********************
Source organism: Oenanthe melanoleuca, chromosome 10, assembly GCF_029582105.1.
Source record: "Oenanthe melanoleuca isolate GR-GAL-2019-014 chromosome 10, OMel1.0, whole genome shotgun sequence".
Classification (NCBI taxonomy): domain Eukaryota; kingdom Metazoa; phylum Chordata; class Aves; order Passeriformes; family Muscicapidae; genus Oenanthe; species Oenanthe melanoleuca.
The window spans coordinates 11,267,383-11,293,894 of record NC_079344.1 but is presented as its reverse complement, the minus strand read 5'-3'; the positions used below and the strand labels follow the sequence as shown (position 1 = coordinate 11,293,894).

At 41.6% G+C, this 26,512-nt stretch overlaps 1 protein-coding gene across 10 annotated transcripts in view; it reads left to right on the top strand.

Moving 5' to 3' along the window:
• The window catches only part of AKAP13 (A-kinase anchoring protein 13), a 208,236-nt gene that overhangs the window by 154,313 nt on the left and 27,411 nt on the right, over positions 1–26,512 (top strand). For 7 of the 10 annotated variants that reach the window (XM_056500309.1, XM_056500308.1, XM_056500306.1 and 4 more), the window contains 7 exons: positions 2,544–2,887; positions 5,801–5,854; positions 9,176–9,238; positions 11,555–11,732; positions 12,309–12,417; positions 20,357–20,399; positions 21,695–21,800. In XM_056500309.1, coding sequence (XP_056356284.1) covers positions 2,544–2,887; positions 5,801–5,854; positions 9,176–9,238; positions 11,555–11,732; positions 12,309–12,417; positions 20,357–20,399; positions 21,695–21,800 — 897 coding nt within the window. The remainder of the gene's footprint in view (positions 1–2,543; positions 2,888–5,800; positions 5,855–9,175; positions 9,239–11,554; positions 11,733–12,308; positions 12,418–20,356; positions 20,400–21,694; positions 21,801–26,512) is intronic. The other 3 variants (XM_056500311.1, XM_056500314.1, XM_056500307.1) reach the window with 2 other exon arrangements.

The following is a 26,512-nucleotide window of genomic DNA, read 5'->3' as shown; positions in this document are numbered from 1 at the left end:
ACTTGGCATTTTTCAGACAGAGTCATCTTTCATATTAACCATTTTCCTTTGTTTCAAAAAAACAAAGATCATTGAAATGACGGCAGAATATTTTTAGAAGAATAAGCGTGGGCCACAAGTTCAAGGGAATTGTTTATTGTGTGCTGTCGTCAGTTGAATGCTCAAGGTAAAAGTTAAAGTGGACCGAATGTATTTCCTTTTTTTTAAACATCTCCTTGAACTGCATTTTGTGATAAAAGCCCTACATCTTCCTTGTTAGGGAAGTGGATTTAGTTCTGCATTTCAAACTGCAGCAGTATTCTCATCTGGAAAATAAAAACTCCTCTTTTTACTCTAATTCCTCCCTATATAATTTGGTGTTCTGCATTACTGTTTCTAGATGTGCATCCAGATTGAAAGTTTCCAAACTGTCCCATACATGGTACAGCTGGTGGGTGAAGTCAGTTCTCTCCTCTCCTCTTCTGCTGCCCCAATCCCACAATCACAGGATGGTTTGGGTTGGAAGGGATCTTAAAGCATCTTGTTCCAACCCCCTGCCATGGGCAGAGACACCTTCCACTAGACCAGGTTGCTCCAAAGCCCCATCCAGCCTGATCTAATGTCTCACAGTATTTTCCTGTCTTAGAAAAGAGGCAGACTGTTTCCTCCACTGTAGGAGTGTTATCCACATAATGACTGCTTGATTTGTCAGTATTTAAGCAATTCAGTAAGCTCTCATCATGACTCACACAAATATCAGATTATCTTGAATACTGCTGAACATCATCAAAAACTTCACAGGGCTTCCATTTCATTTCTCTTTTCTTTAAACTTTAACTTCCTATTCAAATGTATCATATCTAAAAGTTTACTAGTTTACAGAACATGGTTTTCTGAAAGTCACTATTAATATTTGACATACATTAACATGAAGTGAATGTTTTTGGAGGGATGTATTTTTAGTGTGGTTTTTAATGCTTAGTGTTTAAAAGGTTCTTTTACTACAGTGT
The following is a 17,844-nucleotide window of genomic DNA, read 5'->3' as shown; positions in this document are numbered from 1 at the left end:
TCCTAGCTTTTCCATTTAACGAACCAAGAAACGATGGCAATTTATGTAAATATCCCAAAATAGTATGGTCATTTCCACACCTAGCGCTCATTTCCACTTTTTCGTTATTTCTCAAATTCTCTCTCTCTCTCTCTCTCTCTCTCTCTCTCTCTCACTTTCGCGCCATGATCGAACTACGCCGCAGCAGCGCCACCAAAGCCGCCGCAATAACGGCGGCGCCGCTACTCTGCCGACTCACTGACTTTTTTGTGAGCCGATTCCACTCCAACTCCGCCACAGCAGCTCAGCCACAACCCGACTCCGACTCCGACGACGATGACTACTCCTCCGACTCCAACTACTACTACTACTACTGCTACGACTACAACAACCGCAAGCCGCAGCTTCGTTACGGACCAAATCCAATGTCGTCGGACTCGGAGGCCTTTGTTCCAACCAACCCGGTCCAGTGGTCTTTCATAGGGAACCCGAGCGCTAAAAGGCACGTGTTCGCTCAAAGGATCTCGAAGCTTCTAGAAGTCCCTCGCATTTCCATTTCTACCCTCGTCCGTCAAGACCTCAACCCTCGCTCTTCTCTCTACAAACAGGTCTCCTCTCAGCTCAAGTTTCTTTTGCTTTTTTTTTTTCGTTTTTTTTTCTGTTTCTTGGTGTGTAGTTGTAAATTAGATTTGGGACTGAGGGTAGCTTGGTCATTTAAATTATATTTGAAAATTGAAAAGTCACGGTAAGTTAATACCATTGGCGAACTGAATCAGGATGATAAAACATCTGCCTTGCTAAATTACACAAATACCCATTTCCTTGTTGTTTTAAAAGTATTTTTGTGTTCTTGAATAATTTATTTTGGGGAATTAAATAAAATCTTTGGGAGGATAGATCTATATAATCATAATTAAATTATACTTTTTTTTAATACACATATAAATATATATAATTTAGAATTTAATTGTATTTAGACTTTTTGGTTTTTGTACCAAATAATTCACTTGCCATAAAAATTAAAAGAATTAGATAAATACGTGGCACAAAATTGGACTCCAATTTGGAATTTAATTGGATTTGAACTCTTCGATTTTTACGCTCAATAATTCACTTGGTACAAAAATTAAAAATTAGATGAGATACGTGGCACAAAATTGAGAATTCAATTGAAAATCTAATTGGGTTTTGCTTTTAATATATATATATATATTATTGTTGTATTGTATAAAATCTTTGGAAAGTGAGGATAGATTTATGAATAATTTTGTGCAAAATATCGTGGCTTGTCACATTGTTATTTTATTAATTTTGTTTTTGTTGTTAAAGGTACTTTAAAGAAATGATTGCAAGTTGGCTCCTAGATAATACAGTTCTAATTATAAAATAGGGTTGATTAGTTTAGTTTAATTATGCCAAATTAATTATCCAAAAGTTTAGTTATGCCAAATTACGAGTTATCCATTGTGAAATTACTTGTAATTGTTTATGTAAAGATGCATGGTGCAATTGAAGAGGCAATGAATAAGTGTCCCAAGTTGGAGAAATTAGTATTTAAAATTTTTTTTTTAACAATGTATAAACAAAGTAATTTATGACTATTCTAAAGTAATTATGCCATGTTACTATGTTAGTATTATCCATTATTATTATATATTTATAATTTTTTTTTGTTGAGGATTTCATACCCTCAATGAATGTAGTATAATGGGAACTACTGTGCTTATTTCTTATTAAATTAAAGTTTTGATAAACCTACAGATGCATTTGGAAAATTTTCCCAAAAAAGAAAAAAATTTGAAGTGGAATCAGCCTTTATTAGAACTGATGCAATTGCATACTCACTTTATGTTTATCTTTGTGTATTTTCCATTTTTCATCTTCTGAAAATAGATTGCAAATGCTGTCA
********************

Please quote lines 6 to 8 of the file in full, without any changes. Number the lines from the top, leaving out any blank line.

Moving 5' to 3' along the window:
• The window catches only part of AKAP13 (A-kinase anchoring protein 13), a 208,236-nt gene that overhangs the window by 154,313 nt on the left and 27,411 nt on the right, over positions 1–26,512 (top strand). For 7 of the 10 annotated variants that reach the window (XM_056500309.1, XM_056500308.1, XM_056500306.1 and 4 more), the window contains 7 exons: positions 2,544–2,887; positions 5,801–5,854; positions 9,176–9,238; positions 11,555–11,732; positions 12,309–12,417; positions 20,357–20,399; positions 21,695–21,800. In XM_056500309.1, coding sequence (XP_056356284.1) covers positions 2,544–2,887; positions 5,801–5,854; positions 9,176–9,238; positions 11,555–11,732; positions 12,309–12,417; positions 20,357–20,399; positions 21,695–21,800 — 897 coding nt within the window. The remainder of the gene's footprint in view (positions 1–2,543; positions 2,888–5,800; positions 5,855–9,175; positions 9,239–11,554; positions 11,733–12,308; positions 12,418–20,356; positions 20,400–21,694; positions 21,801–26,512) is intronic. The other 3 variants (XM_056500311.1, XM_056500314.1, XM_056500307.1) reach the window with 2 other exon arrangements.

The following is a 26,512-nucleotide window of genomic DNA, read 5'->3' as shown; positions in this document are numbered from 1 at the left end: